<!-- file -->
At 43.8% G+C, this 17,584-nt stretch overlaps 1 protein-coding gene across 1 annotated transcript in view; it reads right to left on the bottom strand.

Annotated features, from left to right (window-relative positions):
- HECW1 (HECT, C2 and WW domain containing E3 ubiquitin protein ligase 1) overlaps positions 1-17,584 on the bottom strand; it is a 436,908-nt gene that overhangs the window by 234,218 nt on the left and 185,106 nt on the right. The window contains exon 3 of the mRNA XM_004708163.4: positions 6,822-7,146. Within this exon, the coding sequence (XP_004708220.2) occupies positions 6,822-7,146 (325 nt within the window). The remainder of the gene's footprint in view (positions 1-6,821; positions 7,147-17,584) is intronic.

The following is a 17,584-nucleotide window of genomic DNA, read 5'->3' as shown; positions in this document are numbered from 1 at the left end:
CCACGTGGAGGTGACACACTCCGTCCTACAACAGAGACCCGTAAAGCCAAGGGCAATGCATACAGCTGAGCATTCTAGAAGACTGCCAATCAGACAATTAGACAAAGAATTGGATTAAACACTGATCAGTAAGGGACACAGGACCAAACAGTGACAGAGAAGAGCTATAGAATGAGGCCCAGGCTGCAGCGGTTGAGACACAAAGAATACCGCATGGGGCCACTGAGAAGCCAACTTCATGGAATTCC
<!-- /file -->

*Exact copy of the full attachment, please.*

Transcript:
At 43.8% G+C, this 17,584-nt stretch overlaps 1 protein-coding gene across 1 annotated transcript in view; it reads right to left on the bottom strand.

Annotated features, from left to right (window-relative positions):
- HECW1 (HECT, C2 and WW domain containing E3 ubiquitin protein ligase 1) overlaps positions 1-17,584 on the bottom strand; it is a 436,908-nt gene that overhangs the window by 234,218 nt on the left and 185,106 nt on the right. The window contains exon 3 of the mRNA XM_004708163.4: positions 6,822-7,146. Within this exon, the coding sequence (XP_004708220.2) occupies positions 6,822-7,146 (325 nt within the window). The remainder of the gene's footprint in view (positions 1-6,821; positions 7,147-17,584) is intronic.

The following is a 17,584-nucleotide window of genomic DNA, read 5'->3' as shown; positions in this document are numbered from 1 at the left end:
CCACGTGGAGGTGACACACTCCGTCCTACAACAGAGACCCGTAAAGCCAAGGGCAATGCATACAGCTGAGCATTCTAGAAGACTGCCAATCAGACAATTAGACAAAGAATTGGATTAAACACTGATCAGTAAGGGACACAGGACCAAACAGTGACAGAGAAGAGCTATAGAATGAGGCCCAGGCTGCAGCGGTTGAGACACAAAGAATACCGCATGGGGCCACTGAGAAGCCAACTTCATGGAATTCC